The sun is an Infinite light source whose shadow type an be defined (Hard, Area, None). The following parameters can be used to define the characteristics of the sun light source. These have no influence on the look of the sky.
You can also define your own light source as the sun light source.
Adjusting the following parameters (incl. Position, Turbidity, etc.) will modify the Sun color accordingly. A preview of this color is displayed here.
Defines the intensity of the sun. If, for example, your scene is over exposed due to strong surface reflections, adjusting this value can help.
Defines the sun’s color saturation. If you want white sunlight, enter a value of 0% here.
Depending on the value used, any color in the spectrum can be generated. Great for creating that extraterrestrial look.
Defines the sun’s gamma value. This value can be used to prevent over exposing a scene even if the Intensity value is too high. Animating the Gamma Correction parameter for day to night animations can help reduce the brightness of the noon sun.
Defines the size of the visible sun. Note that this also has an effect on the Area shadows. If you want a hard sun shadow, enter a value of 0% here.
Defines the visibility of the sun. Does not otherwise affect emitted light, etc. This parameter is dependent on the Intensity parameter. If Intensity is set to 0%, setting the As Seen Intensity to, for example, 1000% will not make the sun visible.
Enable this option if you want to create a custom color using the underlying color field.
The sun color will have no effect on 2D Clouds.
Enables or disables all lens effects.
Defines the intensity of the lens glow. Set this value to 0% if you do not want any glow to be seen.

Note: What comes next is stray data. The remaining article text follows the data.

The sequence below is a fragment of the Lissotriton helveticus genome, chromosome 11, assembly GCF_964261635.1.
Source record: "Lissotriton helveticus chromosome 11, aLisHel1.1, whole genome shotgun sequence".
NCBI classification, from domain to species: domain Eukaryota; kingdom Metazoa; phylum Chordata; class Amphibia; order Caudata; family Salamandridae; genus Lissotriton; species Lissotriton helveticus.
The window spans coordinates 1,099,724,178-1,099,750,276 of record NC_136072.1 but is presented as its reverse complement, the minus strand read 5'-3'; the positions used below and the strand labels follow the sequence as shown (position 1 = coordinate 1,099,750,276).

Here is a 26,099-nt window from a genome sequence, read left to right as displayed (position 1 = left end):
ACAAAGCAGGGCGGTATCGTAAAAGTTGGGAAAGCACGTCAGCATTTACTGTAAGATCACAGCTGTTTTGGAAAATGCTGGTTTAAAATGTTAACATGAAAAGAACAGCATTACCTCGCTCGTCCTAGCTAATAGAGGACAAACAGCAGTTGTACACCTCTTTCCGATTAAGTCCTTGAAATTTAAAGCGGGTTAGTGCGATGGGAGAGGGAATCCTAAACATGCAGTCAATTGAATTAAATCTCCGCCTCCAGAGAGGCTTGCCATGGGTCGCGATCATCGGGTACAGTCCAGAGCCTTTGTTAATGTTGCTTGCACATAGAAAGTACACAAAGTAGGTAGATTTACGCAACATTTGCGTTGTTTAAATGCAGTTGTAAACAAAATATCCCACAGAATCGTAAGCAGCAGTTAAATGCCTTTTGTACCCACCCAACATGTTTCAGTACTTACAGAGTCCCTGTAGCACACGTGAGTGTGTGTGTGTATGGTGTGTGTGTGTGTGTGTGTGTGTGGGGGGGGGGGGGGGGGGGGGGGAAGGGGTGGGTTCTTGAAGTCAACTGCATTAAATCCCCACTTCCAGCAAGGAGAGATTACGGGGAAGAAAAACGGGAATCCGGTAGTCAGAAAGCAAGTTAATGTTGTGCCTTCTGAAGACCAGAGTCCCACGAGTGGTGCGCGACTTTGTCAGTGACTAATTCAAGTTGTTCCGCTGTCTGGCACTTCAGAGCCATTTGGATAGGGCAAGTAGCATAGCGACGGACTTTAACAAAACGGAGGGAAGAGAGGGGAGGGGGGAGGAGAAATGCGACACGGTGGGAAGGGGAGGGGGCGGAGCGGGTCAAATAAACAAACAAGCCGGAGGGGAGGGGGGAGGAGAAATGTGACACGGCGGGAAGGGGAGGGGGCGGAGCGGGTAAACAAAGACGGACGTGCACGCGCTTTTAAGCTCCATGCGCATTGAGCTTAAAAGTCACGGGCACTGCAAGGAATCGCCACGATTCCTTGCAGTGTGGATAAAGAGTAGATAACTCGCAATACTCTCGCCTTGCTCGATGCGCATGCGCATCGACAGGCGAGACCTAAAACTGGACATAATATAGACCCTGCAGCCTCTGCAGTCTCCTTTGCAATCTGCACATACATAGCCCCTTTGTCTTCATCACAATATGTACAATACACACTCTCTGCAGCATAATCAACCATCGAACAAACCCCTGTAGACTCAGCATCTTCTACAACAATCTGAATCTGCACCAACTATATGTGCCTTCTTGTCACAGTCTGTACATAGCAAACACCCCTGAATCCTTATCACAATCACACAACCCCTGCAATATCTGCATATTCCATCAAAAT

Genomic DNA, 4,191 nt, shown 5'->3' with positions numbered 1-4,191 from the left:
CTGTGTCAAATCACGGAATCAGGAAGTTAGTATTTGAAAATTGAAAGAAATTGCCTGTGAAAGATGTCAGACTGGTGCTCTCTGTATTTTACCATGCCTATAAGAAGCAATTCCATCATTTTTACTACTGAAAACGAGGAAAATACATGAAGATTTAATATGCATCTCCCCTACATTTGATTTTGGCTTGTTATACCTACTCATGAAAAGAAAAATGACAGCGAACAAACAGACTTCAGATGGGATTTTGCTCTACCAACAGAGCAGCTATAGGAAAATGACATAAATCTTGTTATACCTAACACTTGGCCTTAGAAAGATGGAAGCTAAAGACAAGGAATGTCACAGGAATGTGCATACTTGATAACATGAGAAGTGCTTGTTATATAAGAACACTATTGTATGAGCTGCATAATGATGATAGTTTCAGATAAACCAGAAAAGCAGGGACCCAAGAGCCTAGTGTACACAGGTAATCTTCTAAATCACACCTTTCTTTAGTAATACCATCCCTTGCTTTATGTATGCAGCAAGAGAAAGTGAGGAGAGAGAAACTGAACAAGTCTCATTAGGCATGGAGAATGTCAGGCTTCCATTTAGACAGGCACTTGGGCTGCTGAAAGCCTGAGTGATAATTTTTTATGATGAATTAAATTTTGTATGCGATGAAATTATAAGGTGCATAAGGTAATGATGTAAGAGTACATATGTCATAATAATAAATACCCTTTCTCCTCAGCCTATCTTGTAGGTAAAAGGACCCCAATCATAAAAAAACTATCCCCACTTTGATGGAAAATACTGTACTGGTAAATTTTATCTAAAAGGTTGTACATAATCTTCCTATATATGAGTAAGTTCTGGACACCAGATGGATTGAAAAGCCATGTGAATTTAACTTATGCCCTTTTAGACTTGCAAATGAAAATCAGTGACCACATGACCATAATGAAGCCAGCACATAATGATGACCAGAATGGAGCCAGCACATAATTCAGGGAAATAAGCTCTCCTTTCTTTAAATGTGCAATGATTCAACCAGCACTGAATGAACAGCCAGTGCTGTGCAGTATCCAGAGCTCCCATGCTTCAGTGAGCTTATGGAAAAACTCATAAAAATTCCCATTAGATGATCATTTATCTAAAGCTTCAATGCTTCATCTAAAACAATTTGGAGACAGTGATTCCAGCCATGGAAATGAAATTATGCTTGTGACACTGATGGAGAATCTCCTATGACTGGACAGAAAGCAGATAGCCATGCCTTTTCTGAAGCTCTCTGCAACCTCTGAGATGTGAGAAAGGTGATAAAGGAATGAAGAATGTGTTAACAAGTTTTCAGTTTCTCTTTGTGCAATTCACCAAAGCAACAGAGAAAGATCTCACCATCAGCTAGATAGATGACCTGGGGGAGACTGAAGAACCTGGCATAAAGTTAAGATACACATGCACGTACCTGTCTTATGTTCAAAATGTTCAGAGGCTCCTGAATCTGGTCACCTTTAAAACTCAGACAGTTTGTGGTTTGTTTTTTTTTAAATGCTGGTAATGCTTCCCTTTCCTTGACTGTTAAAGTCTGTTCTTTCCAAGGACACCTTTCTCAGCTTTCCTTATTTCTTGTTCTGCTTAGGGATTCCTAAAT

Set this parameter’s value to 0% to disable the flare altogether. Otherwise you can enter a different value to define its intensity.
If you encounter problems with the light sources integrated into the sun or moon (e.g., if they are not being displayed in the editor or if lens flare or lens glow are displayed incorrectly), simply reduce their distance using this setting..
Simply drag a light source from the Object Manager into the Sun or Moon field.
If you want to customize a light source completely, and only have its position affected by Sky, create a second light source, make it a child of the first, and make the first light source invisible.
This second light will then not be lit by Sky. As a child object of Light 1 it will follow its position.
Define if and which type of shadow the sun should cast. You can select from Hard, Area or None.
Defines the color of the shadow cast by the sun.
Here you can define if the shadow of transparent objects should also be calculated (see also Transparency).
These three parameters function just like the Light parameters (with Area shadow) of the same name and pertain exclusively to sun Area shadows.
An internal algorithm is used to calculate shadow samples, within the defined Minimum Samples and Maximum Samples range, based on the Accuracy and how the scene is made up. Higher values will result in better quality and correspondingly longer render times. Values that are too low will result in grainy shadows. Please refer to the link above for more details.
Don’t forget that the Size Ratio value is used to define the size of the sun. Otherwise no Area shadows will result.
Here you can define the shadow’s intensity. A value of 100% will give the shadow full intensity; a value of 50% will make the shadow semi-transparent; and a value of 0% will make the shadow completely transparent (not visible). Values in excess of 100% can also be entered.